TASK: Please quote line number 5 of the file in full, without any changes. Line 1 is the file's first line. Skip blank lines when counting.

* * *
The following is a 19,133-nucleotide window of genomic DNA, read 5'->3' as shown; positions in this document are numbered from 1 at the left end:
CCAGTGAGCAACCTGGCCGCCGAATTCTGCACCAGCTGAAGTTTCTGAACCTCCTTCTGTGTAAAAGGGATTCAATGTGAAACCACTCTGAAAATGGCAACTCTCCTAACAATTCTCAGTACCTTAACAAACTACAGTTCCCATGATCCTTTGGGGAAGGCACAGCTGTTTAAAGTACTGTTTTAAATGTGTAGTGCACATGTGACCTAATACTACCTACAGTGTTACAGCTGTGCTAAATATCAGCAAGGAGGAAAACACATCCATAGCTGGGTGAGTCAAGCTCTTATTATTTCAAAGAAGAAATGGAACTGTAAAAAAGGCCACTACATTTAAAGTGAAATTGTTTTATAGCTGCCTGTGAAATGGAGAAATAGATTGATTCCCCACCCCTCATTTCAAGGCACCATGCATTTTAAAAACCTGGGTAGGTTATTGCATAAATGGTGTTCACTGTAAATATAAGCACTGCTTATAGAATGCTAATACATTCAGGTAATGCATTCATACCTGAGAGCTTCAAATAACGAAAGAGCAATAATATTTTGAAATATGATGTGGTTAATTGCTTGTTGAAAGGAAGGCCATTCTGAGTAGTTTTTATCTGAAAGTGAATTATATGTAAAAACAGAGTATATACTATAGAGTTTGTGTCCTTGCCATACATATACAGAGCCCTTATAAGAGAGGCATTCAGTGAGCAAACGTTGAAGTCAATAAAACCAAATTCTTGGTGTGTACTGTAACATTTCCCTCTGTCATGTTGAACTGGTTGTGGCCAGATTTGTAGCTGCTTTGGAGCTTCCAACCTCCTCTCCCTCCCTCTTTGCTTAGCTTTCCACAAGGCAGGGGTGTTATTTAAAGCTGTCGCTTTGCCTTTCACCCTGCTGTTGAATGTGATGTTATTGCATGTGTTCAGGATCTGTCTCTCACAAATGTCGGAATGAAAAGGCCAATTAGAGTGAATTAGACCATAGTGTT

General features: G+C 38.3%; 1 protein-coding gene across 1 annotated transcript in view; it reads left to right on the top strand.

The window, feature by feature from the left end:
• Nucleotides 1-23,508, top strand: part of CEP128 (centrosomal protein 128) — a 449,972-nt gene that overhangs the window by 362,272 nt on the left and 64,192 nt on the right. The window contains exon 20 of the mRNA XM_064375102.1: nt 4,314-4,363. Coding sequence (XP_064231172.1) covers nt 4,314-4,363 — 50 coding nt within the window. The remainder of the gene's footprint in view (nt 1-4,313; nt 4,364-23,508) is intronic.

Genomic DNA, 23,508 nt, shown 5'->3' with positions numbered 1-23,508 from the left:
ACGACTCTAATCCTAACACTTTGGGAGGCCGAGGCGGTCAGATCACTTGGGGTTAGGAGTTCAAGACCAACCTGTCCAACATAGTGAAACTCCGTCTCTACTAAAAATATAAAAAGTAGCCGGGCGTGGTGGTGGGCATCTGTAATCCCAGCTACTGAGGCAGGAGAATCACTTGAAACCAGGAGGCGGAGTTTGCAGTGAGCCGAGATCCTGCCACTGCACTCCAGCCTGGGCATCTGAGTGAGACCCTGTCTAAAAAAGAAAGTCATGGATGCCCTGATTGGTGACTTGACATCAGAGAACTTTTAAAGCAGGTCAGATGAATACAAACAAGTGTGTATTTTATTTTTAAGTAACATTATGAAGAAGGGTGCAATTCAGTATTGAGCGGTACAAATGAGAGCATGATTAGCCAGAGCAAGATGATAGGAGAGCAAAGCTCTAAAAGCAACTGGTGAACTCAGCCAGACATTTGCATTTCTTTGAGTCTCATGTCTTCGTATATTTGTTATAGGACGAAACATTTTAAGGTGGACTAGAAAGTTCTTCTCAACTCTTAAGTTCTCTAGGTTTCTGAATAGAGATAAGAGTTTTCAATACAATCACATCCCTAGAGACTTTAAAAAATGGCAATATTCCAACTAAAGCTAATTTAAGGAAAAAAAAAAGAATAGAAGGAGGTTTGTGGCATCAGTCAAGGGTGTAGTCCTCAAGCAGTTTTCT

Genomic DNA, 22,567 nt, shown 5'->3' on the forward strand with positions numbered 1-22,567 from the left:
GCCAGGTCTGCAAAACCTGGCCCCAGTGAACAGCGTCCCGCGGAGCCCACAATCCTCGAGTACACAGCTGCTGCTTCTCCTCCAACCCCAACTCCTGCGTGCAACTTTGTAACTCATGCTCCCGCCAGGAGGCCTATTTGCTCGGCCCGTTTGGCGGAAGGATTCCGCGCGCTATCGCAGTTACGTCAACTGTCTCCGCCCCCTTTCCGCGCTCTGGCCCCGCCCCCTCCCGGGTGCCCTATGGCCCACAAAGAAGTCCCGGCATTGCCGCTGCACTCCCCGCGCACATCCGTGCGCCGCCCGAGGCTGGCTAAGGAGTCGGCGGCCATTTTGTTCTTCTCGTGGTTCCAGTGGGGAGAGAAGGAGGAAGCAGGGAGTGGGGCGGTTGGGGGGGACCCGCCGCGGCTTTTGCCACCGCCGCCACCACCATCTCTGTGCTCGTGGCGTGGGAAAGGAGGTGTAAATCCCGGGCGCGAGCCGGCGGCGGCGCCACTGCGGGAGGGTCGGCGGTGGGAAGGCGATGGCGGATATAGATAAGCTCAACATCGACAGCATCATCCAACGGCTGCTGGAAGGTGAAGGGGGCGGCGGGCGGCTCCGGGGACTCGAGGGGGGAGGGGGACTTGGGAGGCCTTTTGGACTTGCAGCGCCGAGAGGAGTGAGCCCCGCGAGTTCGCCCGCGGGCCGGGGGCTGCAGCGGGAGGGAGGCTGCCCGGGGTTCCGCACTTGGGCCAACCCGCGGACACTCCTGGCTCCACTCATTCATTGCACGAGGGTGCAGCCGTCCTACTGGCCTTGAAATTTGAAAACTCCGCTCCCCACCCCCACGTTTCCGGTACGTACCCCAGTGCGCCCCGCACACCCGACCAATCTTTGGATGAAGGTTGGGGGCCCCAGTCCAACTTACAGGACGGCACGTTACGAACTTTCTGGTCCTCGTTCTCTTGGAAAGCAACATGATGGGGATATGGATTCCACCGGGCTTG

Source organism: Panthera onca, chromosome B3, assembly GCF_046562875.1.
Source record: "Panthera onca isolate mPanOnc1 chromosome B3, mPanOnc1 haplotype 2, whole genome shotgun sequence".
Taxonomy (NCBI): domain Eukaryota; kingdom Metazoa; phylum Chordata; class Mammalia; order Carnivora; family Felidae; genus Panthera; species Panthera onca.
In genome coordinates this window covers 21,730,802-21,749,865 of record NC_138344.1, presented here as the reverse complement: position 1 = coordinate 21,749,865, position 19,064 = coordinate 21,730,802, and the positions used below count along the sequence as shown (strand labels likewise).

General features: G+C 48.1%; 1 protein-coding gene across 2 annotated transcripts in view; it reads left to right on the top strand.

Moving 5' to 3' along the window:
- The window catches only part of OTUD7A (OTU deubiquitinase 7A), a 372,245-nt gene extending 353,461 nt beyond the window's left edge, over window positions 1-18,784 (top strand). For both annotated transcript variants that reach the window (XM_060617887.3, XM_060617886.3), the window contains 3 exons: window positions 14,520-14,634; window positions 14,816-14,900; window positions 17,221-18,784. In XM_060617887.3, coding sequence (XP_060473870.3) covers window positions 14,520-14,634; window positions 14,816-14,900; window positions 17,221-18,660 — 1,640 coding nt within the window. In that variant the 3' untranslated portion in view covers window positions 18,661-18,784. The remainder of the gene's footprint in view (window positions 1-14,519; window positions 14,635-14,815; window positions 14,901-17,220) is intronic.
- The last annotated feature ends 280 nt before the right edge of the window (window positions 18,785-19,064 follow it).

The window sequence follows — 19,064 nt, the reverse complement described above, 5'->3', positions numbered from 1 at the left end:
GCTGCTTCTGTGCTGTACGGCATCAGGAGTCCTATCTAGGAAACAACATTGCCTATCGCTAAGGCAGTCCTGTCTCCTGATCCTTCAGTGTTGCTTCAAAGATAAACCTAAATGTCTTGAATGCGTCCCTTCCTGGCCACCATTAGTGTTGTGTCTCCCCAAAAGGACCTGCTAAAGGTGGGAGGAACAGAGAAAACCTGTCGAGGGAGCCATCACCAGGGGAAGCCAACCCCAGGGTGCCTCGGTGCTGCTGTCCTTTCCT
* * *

• Nucleotides 1-23,508, top strand: part of CEP128 (centrosomal protein 128) — a 449,972-nt gene that overhangs the window by 362,272 nt on the left and 64,192 nt on the right. The window contains exon 20 of the mRNA XM_064375102.1: nt 4,314-4,363. Coding sequence (XP_064231172.1) covers nt 4,314-4,363 — 50 coding nt within the window. The remainder of the gene's footprint in view (nt 1-4,313; nt 4,364-23,508) is intronic.